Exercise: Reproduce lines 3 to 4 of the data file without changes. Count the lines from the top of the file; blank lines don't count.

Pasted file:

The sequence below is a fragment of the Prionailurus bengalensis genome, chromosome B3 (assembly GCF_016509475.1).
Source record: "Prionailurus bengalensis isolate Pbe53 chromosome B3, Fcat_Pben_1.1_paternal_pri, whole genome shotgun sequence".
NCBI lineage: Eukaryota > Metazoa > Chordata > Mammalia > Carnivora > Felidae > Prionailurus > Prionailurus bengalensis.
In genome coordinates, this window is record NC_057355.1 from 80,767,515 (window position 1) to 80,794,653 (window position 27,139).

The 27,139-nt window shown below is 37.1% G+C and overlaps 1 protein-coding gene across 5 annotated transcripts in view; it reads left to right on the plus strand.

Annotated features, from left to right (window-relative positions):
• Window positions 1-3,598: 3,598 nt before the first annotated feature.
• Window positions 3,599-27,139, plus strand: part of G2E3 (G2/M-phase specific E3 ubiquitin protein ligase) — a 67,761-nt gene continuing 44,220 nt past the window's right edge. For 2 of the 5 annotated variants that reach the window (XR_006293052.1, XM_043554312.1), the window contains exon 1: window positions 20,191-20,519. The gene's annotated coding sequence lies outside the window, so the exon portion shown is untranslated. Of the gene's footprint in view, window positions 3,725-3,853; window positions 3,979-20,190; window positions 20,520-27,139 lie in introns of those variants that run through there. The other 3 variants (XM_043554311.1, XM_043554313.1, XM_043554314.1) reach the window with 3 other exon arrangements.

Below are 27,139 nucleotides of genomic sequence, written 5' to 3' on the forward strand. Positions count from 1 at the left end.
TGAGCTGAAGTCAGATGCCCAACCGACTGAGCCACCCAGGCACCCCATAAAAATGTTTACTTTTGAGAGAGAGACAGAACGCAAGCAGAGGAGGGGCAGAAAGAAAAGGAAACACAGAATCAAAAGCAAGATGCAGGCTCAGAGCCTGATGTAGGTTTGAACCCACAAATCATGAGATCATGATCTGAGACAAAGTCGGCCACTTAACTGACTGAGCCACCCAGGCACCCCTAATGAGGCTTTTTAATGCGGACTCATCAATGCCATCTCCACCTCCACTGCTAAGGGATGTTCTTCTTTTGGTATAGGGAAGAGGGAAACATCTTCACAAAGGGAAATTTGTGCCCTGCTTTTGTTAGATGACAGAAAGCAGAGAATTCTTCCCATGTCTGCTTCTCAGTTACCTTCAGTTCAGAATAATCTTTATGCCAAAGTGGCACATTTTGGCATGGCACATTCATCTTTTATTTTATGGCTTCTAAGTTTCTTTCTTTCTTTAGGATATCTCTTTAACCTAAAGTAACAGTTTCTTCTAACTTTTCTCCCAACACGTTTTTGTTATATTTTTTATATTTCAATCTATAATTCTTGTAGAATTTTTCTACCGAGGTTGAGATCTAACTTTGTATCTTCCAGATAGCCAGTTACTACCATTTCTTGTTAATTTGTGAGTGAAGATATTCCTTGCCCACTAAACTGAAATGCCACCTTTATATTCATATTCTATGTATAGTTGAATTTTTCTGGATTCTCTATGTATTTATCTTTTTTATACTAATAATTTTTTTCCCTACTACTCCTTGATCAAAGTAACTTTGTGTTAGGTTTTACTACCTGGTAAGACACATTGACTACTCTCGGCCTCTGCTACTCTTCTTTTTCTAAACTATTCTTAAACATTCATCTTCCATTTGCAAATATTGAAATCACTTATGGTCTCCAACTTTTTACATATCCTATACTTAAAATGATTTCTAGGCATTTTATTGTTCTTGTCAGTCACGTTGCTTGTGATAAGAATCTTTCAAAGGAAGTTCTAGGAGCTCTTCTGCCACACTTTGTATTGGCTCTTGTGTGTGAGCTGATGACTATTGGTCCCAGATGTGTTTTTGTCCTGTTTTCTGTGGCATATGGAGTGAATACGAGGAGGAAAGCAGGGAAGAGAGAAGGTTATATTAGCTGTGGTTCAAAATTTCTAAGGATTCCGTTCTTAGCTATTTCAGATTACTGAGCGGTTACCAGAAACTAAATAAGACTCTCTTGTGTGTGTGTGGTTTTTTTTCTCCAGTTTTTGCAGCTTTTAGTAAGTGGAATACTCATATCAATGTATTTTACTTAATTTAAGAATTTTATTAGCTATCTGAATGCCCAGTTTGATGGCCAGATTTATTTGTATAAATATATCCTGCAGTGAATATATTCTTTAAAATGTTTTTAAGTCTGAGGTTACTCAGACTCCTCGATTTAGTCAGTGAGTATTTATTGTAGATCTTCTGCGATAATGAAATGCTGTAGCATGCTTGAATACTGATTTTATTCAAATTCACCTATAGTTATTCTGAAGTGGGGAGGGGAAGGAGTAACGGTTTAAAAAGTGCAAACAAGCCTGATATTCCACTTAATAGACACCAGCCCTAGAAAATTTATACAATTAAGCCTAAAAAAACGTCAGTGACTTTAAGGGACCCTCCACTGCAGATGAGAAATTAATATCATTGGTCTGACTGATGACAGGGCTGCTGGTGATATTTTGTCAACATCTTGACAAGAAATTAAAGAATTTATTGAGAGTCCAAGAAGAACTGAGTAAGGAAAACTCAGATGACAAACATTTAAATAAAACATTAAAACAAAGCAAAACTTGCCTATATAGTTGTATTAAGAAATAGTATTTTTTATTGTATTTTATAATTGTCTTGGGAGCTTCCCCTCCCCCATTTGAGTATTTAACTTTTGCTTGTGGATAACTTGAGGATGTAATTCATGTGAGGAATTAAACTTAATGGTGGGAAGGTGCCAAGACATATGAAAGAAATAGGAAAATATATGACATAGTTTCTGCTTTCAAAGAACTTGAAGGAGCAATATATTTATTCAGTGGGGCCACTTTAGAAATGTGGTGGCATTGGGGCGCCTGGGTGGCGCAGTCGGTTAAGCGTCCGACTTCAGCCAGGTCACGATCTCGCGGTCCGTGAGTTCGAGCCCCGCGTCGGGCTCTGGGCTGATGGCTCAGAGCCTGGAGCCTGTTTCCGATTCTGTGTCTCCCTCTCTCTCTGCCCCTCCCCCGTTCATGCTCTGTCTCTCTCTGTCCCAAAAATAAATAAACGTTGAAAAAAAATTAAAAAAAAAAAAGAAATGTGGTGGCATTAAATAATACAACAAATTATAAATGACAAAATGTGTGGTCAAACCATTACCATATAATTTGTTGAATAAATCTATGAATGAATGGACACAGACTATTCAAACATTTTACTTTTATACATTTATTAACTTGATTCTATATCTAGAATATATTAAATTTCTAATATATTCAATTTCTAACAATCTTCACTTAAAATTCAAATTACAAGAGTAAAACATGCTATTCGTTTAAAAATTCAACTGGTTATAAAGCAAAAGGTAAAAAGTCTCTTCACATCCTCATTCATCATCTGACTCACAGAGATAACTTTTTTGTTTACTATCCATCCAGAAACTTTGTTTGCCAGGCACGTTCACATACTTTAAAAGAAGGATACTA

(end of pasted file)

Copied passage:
NCBI lineage: Eukaryota > Metazoa > Chordata > Mammalia > Carnivora > Felidae > Prionailurus > Prionailurus bengalensis.
In genome coordinates, this window is record NC_057355.1 from 80,767,515 (window position 1) to 80,794,653 (window position 27,139).